Beer is a manufactured drink. The same brewery can make a range of beers that taste very different depending on the intentions of the brewer. Wine is different: although winemakers can do things to change the flavour of the wine they make, wine quality is largely dependent on the character and quality of the grapes. You can make a bad wine from good grapes but you can’t make a good wine from bad grapes. So any attempt to attribute somewhereness to beer would seem to be in vain.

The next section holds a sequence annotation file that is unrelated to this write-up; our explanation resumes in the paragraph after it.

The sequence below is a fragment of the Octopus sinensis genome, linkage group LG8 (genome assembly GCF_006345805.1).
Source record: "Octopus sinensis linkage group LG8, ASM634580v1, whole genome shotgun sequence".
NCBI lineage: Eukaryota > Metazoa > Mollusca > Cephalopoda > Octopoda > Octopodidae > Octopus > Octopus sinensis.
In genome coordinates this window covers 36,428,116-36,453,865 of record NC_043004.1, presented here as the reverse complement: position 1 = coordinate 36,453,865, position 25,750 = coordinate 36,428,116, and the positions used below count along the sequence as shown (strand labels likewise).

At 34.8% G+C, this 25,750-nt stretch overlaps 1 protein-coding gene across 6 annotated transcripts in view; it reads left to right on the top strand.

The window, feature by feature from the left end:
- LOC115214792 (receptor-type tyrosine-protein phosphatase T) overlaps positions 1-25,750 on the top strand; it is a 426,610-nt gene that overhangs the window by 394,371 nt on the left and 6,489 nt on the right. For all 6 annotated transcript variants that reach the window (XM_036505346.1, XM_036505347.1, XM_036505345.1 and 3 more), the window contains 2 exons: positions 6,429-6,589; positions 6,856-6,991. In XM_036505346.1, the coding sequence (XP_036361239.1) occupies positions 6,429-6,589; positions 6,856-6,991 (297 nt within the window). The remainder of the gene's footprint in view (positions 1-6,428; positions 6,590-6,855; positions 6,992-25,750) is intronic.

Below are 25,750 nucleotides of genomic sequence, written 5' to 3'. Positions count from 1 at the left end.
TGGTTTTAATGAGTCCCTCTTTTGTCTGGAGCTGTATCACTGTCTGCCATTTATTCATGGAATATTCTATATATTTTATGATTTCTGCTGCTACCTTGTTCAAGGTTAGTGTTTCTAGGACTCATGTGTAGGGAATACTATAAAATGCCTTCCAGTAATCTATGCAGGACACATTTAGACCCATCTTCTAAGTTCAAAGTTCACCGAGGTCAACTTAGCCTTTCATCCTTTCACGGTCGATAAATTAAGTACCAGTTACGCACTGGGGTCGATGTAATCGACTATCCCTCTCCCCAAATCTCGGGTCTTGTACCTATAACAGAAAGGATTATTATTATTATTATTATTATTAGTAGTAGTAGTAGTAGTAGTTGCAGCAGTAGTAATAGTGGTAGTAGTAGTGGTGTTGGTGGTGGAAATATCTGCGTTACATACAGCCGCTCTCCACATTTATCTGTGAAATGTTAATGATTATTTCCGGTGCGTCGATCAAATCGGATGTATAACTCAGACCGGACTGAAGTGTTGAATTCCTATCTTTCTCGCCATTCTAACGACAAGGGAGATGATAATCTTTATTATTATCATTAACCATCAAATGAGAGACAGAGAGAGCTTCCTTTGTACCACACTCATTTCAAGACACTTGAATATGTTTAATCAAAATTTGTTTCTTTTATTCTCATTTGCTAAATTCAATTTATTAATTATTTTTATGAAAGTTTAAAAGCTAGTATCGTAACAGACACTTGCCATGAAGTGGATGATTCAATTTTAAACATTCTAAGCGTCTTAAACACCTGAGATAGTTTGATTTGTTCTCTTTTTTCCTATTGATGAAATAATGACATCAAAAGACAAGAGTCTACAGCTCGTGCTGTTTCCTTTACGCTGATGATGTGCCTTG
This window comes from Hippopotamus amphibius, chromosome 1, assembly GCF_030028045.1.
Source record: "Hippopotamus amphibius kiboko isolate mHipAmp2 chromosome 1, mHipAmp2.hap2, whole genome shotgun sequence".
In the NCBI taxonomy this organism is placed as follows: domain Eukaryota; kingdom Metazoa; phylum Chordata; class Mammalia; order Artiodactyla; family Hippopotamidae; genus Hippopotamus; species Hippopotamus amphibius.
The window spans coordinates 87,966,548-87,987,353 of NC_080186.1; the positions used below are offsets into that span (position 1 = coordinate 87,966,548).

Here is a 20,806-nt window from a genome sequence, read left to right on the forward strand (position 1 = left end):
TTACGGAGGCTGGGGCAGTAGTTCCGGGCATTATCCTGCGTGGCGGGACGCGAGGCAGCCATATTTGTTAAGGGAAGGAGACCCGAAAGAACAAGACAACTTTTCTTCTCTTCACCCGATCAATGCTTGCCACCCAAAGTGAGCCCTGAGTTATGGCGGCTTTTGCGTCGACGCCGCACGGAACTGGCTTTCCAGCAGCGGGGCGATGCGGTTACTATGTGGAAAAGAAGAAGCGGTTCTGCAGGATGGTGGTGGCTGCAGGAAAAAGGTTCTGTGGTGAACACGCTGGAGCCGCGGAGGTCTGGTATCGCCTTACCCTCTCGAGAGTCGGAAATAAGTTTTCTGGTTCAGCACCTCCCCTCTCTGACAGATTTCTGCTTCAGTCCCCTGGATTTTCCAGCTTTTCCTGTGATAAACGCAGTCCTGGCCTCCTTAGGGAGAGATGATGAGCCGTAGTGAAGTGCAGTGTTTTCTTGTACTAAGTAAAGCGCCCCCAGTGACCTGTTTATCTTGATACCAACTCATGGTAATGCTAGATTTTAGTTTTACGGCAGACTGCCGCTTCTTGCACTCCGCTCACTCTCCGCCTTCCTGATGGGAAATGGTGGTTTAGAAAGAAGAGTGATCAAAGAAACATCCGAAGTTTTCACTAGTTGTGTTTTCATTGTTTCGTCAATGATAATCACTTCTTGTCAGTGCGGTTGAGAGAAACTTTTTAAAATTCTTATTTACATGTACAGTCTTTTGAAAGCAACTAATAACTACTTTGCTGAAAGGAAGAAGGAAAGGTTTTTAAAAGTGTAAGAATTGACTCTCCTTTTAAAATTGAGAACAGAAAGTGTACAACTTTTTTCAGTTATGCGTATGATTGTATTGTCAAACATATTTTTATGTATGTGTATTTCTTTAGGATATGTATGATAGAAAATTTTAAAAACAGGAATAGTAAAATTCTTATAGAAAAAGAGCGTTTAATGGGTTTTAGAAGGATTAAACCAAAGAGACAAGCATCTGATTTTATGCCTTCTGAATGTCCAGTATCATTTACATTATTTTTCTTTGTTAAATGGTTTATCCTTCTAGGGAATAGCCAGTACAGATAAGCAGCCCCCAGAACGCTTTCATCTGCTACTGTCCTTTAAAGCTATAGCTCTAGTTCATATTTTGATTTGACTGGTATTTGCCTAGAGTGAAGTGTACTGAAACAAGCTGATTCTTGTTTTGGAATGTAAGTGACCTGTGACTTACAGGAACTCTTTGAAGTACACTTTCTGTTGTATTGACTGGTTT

But we need to look a little more deeply. While the concept of terroir is valid for wine, some part of the terroir mechanism is in fact cultural, as opposed to being determined solely by the vineyard site. The somewhereness that we attribute to wine is because we have become used to the sorts of wines that a particular region specializes in. We associate flavour with place through a process of entrainment. And there is also the complexing factor of different varieties of grapes expressing terroir in very different ways. A typical Central Otago Pinot Noir speaks to me of Central Otago the region, but that’s only because of the associations I have made with this style of Pinot and my visits to the place. Central Otago Riesling can be very fine, but I haven’t learned to associate Riesling with the region, so for me it doesn’t taste of Central Otago. Maybe in the future?